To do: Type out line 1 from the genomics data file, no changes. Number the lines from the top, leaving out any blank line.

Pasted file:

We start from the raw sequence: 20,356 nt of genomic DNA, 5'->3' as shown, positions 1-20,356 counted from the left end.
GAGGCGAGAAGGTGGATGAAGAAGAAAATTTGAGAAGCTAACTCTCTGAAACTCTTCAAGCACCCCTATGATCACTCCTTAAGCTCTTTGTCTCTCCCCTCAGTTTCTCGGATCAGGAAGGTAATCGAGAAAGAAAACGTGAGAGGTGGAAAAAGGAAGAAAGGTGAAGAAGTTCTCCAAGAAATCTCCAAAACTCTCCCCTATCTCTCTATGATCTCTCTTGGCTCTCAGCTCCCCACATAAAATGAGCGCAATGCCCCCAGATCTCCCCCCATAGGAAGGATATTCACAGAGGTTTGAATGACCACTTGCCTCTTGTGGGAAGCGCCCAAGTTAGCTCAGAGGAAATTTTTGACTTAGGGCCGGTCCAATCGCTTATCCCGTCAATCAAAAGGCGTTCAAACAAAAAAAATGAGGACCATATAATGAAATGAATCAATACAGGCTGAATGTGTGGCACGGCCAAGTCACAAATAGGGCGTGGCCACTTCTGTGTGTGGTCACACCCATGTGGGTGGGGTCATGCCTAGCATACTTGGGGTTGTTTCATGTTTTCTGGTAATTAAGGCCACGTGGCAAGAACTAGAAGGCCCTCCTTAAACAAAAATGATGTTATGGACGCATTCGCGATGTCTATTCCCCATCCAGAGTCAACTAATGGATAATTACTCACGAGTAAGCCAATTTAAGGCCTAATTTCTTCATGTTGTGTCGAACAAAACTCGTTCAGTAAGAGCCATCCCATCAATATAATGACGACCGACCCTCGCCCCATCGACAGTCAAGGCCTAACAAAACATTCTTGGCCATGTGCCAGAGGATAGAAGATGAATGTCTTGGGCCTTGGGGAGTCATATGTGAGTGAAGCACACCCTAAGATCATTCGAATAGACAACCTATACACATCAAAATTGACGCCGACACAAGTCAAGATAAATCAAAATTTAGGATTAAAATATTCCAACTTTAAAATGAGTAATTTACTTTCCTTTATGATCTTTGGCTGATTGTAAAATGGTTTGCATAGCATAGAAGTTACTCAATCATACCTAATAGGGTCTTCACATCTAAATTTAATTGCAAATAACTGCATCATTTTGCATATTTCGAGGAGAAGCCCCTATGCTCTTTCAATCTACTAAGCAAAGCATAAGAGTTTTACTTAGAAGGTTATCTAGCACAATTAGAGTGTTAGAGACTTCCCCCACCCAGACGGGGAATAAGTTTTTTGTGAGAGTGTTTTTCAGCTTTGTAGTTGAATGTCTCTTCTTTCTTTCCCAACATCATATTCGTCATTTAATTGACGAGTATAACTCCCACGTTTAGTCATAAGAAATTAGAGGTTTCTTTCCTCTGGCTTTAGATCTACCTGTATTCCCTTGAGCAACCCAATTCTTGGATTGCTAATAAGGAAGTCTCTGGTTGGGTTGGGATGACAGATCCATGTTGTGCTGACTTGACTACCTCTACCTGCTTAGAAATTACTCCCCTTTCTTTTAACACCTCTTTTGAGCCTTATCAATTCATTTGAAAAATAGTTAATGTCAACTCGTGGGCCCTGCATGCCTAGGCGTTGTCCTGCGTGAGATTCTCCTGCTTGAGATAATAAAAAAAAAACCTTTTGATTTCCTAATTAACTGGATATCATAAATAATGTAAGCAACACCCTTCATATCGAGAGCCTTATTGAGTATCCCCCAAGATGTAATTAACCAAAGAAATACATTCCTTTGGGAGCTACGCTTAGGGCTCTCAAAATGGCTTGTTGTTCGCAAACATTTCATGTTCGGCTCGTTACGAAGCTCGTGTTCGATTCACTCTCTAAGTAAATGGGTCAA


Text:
We start from the raw sequence: 20,356 nt of genomic DNA, 5'->3' as shown, positions 1-20,356 counted from the left end.